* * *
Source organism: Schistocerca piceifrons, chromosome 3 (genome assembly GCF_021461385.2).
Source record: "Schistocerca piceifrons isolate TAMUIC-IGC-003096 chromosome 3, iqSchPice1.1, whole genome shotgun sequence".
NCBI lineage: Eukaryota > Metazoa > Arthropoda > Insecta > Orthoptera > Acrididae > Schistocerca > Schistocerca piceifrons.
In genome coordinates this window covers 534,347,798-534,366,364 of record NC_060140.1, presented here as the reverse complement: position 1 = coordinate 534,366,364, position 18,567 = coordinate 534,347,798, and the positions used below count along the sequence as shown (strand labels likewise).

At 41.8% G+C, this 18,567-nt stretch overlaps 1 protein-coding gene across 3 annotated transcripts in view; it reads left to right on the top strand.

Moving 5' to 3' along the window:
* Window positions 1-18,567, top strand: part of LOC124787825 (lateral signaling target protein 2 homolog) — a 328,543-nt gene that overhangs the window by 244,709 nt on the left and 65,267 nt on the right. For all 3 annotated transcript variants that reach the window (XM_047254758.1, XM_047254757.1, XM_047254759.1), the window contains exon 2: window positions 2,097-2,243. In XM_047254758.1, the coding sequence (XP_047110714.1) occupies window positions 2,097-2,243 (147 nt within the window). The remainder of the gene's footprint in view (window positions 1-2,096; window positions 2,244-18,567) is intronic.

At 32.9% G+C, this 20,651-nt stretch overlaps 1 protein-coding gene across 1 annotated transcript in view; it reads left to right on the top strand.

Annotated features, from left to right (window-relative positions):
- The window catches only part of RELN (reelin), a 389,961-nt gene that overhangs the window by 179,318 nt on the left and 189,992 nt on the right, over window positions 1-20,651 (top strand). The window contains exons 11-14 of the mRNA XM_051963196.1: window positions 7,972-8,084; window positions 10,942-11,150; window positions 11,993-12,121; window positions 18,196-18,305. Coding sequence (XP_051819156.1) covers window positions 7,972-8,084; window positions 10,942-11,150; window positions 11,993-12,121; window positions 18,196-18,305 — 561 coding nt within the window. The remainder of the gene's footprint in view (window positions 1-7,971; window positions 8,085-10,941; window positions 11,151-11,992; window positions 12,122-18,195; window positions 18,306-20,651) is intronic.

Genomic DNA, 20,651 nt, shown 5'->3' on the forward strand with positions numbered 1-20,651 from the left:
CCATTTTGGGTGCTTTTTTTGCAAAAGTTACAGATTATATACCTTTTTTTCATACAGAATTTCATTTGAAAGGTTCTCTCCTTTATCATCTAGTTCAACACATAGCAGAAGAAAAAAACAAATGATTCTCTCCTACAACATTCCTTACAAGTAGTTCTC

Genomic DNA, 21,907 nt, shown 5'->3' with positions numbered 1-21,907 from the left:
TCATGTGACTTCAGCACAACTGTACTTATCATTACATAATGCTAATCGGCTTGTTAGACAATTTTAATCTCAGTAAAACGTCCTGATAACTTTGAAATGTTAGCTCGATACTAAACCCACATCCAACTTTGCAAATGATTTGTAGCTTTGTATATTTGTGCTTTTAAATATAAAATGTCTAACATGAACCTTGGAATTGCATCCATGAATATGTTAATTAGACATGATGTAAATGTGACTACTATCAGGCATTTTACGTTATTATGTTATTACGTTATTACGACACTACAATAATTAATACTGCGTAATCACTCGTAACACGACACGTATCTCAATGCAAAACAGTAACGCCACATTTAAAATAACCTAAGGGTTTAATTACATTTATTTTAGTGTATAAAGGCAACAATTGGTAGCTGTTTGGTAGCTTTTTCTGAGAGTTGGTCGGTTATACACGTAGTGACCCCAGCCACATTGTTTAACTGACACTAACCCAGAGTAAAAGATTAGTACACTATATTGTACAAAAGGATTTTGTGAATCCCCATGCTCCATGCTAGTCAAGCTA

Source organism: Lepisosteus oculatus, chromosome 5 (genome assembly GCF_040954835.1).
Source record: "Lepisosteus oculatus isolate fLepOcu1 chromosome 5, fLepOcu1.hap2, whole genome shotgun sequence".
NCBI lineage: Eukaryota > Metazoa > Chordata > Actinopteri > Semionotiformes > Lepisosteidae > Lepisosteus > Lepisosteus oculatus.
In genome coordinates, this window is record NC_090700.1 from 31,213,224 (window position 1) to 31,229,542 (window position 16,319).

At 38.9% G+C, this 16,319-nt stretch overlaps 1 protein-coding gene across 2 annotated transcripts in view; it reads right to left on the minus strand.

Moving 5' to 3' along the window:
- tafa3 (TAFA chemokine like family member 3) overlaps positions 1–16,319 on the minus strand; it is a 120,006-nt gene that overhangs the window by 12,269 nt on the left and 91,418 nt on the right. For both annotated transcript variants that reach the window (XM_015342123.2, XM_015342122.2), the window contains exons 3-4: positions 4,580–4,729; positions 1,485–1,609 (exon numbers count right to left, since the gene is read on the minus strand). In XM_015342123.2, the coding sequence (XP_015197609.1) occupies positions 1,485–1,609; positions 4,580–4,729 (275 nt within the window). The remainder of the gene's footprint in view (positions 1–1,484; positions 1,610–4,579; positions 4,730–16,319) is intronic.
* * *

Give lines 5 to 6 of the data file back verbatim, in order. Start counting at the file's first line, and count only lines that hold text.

At 41.8% G+C, this 18,567-nt stretch overlaps 1 protein-coding gene across 3 annotated transcripts in view; it reads left to right on the top strand.

Moving 5' to 3' along the window: